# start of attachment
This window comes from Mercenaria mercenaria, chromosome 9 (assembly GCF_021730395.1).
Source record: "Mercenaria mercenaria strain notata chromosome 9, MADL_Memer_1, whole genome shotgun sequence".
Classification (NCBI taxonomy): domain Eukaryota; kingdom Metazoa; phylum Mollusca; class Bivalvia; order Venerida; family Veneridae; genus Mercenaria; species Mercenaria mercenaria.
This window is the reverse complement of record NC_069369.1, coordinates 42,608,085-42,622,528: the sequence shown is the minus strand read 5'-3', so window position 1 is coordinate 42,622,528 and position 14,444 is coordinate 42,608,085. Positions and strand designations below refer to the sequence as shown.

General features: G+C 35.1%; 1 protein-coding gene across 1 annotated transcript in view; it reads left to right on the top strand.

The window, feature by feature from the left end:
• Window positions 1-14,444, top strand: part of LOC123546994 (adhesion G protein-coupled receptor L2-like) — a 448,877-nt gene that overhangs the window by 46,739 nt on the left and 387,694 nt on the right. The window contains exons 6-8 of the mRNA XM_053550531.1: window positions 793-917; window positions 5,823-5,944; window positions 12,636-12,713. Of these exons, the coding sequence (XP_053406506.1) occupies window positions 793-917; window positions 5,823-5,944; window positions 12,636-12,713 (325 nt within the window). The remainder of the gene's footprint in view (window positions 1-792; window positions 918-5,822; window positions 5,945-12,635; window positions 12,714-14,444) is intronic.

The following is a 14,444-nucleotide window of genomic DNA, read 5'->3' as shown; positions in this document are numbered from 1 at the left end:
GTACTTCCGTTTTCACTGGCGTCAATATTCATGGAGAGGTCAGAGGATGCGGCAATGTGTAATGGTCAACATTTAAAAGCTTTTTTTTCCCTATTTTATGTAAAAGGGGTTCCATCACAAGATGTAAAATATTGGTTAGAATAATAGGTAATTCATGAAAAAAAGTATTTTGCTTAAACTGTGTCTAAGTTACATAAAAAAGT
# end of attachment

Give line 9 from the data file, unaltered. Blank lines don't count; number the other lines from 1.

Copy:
GTACTTCCGTTTTCACTGGCGTCAATATTCATGGAGAGGTCAGAGGATGCGGCAATGTGTAATGGTCAACATTTAAAAGCTTTTTTTTCCCTATTTTATGTAAAAGGGGTTCCATCACAAGATGTAAAATATTGGTTAGAATAATAGGTAATTCATGAAAAAAAGTATTTTGCTTAAACTGTGTCTAAGTTACATAAAAAAGT